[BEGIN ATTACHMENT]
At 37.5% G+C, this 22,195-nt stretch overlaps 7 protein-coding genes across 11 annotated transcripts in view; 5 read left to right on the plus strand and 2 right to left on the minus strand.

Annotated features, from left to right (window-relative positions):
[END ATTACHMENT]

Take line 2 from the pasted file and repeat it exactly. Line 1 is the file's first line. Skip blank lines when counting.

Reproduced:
Annotated features, from left to right (window-relative positions):